Recommender Systems from Scratch!
This article was published as a part of the Data Science Blogathon.
With the exponential surge in the availability of digital content and the increasing number of internet users, a potential challenge of information overload has been created, whereby the timely and suitable access to information or items of interest is being hindered on the internet. To solve the increasing plethora, information retrieval digital platforms have attempted to partially solve the problem by developing “intelligent systems” that would map the available content to users’ choices and preferences. These “intelligent systems” are recommender systems, which is the topic of discussion for the rest of this post!
Recommender systems can be defined as a tool that helps users search through a history of knowledge that is related to his or other user’s preferences and choices. Thus they serve as a means to assist and augment the social process of using recommendations of others to make choices when there is no firsthand knowledge or experience of the possible alternatives available. These systems thus serve as information filtering routes to help tackle the problem of information overload by filtering the vital information out of the vast network of information available for the interests and preferences of other digital users. Because of having the inherent capability of predicting whether a particular product or service would be preferable to the user based on the user’s profile – recommendation systems are beneficial to both the user and service provider. From the service provider’s perspective, they help increase the conversion rate by allowing the customers to find their desired products. They also help the company increase sales by suggesting the customers’ other products on their wishlist. This helps improve customer loyalty and helps create a value-added relationship between the customer and the company.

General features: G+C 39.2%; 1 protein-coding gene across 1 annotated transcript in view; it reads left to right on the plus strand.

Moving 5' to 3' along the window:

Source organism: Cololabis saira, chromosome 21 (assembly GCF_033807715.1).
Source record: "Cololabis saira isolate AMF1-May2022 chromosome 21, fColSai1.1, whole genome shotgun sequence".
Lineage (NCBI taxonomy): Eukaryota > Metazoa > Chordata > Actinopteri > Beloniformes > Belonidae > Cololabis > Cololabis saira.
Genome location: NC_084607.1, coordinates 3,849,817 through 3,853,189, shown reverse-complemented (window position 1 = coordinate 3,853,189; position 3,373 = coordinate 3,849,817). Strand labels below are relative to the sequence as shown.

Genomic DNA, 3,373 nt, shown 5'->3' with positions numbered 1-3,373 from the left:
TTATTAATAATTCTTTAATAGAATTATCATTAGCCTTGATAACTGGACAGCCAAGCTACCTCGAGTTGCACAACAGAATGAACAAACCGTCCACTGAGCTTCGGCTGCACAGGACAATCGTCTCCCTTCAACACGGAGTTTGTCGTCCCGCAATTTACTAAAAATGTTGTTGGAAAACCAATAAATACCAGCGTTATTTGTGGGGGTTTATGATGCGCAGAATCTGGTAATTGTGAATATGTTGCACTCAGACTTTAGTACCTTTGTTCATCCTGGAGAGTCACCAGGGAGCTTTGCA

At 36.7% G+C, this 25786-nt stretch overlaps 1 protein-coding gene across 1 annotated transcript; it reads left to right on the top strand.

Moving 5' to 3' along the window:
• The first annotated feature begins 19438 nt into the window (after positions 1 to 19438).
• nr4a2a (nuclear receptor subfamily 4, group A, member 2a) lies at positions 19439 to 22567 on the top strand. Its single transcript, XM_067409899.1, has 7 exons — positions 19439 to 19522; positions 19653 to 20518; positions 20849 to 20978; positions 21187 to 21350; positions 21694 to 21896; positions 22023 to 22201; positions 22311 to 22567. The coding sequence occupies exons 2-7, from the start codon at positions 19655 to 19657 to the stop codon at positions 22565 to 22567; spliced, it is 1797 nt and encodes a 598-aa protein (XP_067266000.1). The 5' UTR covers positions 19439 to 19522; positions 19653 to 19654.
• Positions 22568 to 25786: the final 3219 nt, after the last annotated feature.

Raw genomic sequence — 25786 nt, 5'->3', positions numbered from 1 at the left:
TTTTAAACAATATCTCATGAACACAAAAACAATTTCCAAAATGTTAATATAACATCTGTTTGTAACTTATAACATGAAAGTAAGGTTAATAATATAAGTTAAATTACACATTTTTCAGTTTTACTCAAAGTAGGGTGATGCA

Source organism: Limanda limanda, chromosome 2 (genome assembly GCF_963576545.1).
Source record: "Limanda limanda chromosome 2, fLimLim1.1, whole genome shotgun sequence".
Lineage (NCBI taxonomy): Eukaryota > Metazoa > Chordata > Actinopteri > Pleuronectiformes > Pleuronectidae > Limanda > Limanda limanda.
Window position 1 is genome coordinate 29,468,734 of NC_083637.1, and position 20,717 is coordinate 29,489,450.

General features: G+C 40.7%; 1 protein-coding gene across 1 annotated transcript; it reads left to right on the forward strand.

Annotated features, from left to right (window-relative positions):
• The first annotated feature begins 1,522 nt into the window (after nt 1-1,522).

Contemporary Examples of Recommender Systems
In today’s world, recommendation systems have found their usability in many areas. Video streaming platforms like Youtube, Netflix, and Amazon use it to provide video recommendations to their users. Google uses these systems to deliver relevant ads to the users, which serve as the primary source of their revenue. Music streaming platforms like Spotify leverage these to provide music recommendations and, based on their tastes, suggests a new weekly playlist to their user, one of their most popular features. E-Commerce giants like Flipkart and Amazon use these as targeted marketing tools and provide customized product recommendations that the user would like to buy based on the similar products they had purchased earlier. Social networking sites like Facebook and Instagram provide friend/connection recommendations using these. Thus the applications of these recommender systems are many. Still, at its core, it uses either of the two approaches- content-based or collaborative filtering, details of which are discussed in the following sections.
Schematic representation of the different classifications of recommendation systems
The algorithm behind the content-based approach is domain-dependent, and to make the predictions; it emphasizes more on the analysis of the attributes of the items. The recommendations of such an approach are based on a profile it creates for each user. Features are extracted from the content of the items the user has used in the past. Items that are mostly related to the positively rated items by the user are recommended. Content-Based Filtering (CBF) mostly can use Vector Space Models (like Term Frequency or Inverse Document Frequency) or Probabilistic Models (like Naive Bayes Classifier, Decision Trees) or Neural Networks to learn the underlying similarities between the different contents with the entire corpus of information.